“I wish we could find from this some reciprocity for regionalization of services,” Rush says.
Most of Spokane County’s garbage is trucked in to the Waste-to-Energy plant, near the Spokane International Airport, where it’s burned up and converted to ash and energy. Yet as the bond for the facility is about to be paid off this winter, the current system of regional collaboration is collapsing, and a new alliance poses a danger of stranding the city with a plant that does considerably less business.
Back in 1987, the city and county signed an agreement regarding the Spokane Regional Waste-to-Energy facility: The city ran the plant, and the county was able to veto rate hikes. Other municipalities — like Spokane Valley and Liberty Lake — signed on.
“It’s a very lopsided partnership,” says County Commissioner Al French. “It’s not a very workable relationship.”
The financial consequences were considerable. The county perpetually vetoed proposed rate increases. Rates have been stuck at $98 a ton for 10 years, and at $97 for five years before that.
If rates just kept up with inflation, they’d be at $140 a ton today, says Regional Solid Waste System Manager Russ Menke. Instead, the incinerator plant had to burn through reserves to keep rates low. (Menke is asking to raise the disposal fee from $98 to $108 dollars next year.)
One thing everyone agrees about: The current system is flawed.
“The vetoing of the tipping fee is a symptom of the fact that we feel we have not had a voice in the process,” Commissioner Richard says. “We’re here because of a broken relationship.”
But the debate over a new system has strained the long partnership between city and county.
In January, the mayor asked to delay a Solid Waste Summit to discuss a new system — there was too much contention, she said, and not enough mutual understanding.
The summit happened anyway. It involved Spokane, Spokane County, Spokane Valley and other smaller municipalities, and it catalyzed a new arrangement: The city would gain full control of the Waste-to-Energy plant — allowing it to set its own rates — and would allow the county and other municipalities to eventually shop elsewhere.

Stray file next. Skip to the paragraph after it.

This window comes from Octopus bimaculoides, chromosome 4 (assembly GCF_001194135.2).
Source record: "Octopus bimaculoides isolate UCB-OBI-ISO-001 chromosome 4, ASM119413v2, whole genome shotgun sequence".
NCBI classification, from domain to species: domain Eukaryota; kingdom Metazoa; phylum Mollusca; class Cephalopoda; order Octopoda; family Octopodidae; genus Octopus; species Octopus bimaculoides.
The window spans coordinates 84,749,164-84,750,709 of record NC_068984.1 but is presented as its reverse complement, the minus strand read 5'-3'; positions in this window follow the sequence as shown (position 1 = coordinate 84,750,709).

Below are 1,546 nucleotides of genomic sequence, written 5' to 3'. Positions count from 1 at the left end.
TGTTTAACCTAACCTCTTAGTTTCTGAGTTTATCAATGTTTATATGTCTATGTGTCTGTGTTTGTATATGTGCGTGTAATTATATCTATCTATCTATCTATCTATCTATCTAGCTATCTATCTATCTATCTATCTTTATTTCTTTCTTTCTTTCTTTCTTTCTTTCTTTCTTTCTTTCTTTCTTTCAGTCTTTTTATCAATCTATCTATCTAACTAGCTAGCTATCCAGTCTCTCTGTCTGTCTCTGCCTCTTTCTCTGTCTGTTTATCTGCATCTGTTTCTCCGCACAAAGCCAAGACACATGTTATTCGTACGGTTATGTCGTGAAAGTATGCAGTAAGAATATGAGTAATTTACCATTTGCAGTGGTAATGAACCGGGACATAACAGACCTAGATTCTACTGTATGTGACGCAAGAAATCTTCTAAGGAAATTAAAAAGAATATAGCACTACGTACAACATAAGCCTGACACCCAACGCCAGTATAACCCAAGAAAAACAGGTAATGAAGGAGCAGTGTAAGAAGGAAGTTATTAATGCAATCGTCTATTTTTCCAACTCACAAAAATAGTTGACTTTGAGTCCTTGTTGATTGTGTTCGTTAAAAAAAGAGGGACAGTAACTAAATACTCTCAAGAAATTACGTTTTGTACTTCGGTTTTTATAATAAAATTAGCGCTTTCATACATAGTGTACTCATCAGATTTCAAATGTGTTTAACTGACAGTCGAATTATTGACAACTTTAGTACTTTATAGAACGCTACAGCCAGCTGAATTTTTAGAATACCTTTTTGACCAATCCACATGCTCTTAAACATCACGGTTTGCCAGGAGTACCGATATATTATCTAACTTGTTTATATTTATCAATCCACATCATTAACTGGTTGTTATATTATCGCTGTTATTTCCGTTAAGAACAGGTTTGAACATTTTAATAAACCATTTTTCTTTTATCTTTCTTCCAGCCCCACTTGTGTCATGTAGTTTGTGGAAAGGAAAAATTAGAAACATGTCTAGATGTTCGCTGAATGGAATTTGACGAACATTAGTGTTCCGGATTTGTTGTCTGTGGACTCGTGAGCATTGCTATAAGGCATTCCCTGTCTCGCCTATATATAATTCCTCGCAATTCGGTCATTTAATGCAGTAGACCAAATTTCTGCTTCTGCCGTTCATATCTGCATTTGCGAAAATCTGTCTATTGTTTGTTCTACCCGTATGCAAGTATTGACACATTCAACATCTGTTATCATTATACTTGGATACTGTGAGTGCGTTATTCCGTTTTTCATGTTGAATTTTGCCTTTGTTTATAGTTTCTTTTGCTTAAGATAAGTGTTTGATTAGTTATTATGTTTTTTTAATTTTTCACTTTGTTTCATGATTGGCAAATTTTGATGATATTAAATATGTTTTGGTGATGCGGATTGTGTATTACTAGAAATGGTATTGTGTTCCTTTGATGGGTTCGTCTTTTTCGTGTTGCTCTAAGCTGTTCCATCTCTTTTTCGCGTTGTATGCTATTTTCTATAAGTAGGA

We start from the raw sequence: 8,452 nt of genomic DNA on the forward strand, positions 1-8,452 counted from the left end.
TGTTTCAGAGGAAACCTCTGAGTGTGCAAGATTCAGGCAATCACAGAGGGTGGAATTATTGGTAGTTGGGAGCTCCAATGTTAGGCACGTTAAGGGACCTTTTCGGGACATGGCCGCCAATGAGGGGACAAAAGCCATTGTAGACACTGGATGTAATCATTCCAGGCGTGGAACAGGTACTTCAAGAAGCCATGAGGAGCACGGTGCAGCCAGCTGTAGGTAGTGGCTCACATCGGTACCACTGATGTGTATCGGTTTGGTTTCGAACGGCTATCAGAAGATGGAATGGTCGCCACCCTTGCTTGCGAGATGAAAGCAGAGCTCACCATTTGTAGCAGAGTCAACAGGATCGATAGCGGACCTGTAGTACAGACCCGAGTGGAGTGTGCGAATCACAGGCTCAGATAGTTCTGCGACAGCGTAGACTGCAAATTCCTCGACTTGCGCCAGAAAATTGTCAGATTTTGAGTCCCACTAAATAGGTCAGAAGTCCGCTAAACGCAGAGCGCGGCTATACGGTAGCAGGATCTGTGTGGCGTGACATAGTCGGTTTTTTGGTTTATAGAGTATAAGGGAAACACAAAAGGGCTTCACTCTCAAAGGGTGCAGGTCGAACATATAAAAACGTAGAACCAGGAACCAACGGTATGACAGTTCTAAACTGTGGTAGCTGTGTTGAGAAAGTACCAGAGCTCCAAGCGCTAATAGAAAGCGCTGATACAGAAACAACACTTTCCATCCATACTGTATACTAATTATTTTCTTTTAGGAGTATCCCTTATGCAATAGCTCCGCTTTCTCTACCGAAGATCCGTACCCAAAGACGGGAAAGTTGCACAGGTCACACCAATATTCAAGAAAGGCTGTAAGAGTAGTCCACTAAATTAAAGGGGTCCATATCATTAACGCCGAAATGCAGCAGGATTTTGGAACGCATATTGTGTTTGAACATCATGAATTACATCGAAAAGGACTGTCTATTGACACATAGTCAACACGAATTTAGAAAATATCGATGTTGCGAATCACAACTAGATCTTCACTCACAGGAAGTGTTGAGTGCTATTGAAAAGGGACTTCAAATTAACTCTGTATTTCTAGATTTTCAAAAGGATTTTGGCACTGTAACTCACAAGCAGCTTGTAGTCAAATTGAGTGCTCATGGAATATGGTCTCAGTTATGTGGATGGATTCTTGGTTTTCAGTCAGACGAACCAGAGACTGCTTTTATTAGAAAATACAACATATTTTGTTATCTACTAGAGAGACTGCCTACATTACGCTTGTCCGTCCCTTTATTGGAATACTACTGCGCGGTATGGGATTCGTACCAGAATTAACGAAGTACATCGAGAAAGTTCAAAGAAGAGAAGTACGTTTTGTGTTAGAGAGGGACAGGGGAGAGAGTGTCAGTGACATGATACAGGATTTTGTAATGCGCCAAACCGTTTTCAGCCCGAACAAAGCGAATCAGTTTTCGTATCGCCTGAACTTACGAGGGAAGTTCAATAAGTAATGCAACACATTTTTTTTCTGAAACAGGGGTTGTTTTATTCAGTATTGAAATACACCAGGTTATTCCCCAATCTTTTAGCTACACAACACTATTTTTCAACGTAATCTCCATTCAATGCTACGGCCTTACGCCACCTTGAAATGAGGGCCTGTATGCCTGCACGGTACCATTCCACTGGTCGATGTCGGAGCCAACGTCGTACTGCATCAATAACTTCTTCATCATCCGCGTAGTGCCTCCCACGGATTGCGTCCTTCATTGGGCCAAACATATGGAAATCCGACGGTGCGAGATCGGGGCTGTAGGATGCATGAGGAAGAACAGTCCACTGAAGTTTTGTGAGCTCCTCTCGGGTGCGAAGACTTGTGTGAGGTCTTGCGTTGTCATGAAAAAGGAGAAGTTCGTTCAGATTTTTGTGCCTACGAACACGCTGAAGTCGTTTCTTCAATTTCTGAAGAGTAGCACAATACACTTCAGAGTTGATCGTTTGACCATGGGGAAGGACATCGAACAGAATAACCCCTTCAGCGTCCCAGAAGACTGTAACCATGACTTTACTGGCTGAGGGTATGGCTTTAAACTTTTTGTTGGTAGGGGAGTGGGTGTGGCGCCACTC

Already, Commissioner Mielke says, there’s been discussion of trucking the county’s trash down to Klickitat County, where rates are a paltry $24 a ton.
City Deputy Public Works Director Gerry Gemmill, however, argues that Spokane’s rates are very competitive when state-mandated recycling and education programs are taken into account. But even if Spokane can compete, Mielke says, the county still may want to diversify by trucking some of its waste to a landfill.
In June, meanwhile, local municipalities were asked to decide, by Oct. 3, if they wanted to be part of an alliance to decide how solid waste is to be managed in the county.
“Is the county leading this? Of course they are,” Menke says. “I have a copy of the basic alliance agreement, produced by the county a year ago.”
Every municipality in the region has been offered a chance to be in the alliance, but many — like Spokane Valley — haven’t committed yet.
Menke says the city is not ready to join an alliance that might vote against using the city’s waste plant.
“The county commissioners have different interests than the city of Spokane,” Rush said at a recent City Council briefing session, to a murmur of agreement from Council President Joe Shogan. “They have formed an alliance, and pulled our partners into an alliance. … Now if we take an action independent of them it will just push our regional partners deeper into the arms of the county and their desire to run a solid-waste system.”
With the Waste-to-Energy partnership on the shoals, and the animal-control project just setting sail, the future of governmental collaboration remains unclear.
Other debates about regional cooperation — over the jail, police and firefighters, annexation, the health district, and regional transportation — will surely follow.
“It sounds really simple that the two parties can get together,” Verner says. But then you start to unearth old contracts and commitments, and turf wars and politics get involved, and nothing is simple anymore.
are a number of partnership agreements that work very well,” says
French, who was a member of the City Council before joining the county.
“It’s not as though we don’t play well.”